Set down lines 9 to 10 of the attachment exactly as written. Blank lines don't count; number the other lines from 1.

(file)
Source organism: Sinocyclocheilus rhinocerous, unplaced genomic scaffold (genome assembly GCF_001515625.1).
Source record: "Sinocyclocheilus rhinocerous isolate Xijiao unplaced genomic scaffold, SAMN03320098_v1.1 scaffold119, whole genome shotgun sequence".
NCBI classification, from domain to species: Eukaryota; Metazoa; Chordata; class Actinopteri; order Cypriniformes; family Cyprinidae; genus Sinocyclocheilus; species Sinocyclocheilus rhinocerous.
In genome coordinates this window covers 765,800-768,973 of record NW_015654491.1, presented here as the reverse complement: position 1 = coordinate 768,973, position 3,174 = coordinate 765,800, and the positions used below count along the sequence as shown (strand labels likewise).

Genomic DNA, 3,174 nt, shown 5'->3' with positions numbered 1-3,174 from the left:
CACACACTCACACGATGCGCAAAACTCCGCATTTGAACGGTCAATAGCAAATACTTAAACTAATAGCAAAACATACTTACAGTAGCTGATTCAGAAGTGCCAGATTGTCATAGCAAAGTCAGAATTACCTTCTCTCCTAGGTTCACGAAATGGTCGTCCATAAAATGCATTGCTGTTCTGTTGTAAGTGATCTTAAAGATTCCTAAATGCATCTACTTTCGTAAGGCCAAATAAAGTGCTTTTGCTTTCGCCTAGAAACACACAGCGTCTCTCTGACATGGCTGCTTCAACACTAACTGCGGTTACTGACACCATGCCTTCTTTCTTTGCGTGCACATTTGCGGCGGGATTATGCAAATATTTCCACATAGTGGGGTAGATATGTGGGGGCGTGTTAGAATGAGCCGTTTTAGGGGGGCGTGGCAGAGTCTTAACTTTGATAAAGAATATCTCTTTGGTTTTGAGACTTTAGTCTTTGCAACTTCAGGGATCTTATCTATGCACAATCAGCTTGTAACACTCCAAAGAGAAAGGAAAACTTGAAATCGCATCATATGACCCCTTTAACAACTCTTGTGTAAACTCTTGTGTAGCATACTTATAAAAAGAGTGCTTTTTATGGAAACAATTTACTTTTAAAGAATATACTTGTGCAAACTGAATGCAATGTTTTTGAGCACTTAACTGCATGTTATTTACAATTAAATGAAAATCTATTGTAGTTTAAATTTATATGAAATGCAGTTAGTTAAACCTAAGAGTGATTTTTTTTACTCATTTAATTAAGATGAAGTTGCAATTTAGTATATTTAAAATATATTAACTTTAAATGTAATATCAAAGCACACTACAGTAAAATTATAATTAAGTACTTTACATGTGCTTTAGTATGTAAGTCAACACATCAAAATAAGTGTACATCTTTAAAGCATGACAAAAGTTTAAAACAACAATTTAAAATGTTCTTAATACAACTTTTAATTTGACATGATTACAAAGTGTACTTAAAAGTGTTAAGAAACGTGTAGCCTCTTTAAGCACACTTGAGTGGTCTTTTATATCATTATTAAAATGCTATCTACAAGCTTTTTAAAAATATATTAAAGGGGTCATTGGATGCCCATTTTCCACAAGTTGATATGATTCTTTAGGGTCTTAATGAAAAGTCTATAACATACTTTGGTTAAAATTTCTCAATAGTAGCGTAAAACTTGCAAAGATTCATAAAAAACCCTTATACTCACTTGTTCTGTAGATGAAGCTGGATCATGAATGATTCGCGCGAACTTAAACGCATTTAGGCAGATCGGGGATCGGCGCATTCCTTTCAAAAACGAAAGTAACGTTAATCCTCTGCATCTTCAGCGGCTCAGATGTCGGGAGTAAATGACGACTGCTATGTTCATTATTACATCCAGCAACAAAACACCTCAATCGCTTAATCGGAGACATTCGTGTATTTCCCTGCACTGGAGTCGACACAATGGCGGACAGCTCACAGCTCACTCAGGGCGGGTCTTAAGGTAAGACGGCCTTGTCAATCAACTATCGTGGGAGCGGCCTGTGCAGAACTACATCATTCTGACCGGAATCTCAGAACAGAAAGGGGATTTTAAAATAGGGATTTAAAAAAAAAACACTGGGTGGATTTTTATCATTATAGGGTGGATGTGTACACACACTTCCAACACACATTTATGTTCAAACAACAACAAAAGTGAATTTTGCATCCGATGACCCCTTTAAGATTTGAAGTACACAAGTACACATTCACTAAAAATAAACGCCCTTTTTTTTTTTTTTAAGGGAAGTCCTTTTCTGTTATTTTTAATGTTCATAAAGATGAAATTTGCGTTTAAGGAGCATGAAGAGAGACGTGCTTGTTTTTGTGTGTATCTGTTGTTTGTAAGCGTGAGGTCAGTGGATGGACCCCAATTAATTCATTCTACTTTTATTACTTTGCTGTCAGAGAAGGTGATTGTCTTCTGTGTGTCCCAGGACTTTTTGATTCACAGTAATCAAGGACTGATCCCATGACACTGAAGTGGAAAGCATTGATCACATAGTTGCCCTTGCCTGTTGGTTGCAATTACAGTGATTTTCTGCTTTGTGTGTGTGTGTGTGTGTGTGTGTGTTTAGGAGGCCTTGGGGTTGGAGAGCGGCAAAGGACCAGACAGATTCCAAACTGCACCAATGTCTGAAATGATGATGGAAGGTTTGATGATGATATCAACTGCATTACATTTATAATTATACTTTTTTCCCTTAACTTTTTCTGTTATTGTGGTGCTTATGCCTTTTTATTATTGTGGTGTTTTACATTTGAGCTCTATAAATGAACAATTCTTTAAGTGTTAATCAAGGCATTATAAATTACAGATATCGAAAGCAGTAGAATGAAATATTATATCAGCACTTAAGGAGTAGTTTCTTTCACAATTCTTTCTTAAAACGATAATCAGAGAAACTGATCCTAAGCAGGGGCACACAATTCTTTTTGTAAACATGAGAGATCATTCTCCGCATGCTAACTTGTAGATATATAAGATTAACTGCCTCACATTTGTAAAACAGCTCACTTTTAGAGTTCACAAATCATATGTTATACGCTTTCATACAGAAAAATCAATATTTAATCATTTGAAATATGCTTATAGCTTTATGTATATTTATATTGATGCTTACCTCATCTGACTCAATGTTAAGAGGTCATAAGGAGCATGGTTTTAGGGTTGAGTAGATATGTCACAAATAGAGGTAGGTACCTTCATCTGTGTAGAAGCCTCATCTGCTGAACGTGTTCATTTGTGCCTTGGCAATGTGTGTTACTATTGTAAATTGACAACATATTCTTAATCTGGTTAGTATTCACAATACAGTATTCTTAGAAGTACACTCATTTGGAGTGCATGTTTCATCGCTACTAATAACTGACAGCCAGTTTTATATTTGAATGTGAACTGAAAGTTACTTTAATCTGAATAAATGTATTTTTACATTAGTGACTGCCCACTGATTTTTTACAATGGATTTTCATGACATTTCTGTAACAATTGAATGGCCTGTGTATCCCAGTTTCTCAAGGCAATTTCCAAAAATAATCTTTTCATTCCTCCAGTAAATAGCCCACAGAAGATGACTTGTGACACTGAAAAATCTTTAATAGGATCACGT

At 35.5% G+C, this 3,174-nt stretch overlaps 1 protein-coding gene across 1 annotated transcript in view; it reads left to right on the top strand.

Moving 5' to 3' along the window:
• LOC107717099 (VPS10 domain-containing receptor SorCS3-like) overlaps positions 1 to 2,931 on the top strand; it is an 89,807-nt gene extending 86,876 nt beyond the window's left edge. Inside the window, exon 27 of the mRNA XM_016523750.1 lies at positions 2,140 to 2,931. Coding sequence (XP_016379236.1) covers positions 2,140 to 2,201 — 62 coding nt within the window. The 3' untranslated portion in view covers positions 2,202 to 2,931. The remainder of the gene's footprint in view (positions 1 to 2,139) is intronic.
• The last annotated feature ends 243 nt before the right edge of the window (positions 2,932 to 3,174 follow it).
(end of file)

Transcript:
• LOC107717099 (VPS10 domain-containing receptor SorCS3-like) overlaps positions 1 to 2,931 on the top strand; it is an 89,807-nt gene extending 86,876 nt beyond the window's left edge. Inside the window, exon 27 of the mRNA XM_016523750.1 lies at positions 2,140 to 2,931. Coding sequence (XP_016379236.1) covers positions 2,140 to 2,201 — 62 coding nt within the window. The 3' untranslated portion in view covers positions 2,202 to 2,931. The remainder of the gene's footprint in view (positions 1 to 2,139) is intronic.
• The last annotated feature ends 243 nt before the right edge of the window (positions 2,932 to 3,174 follow it).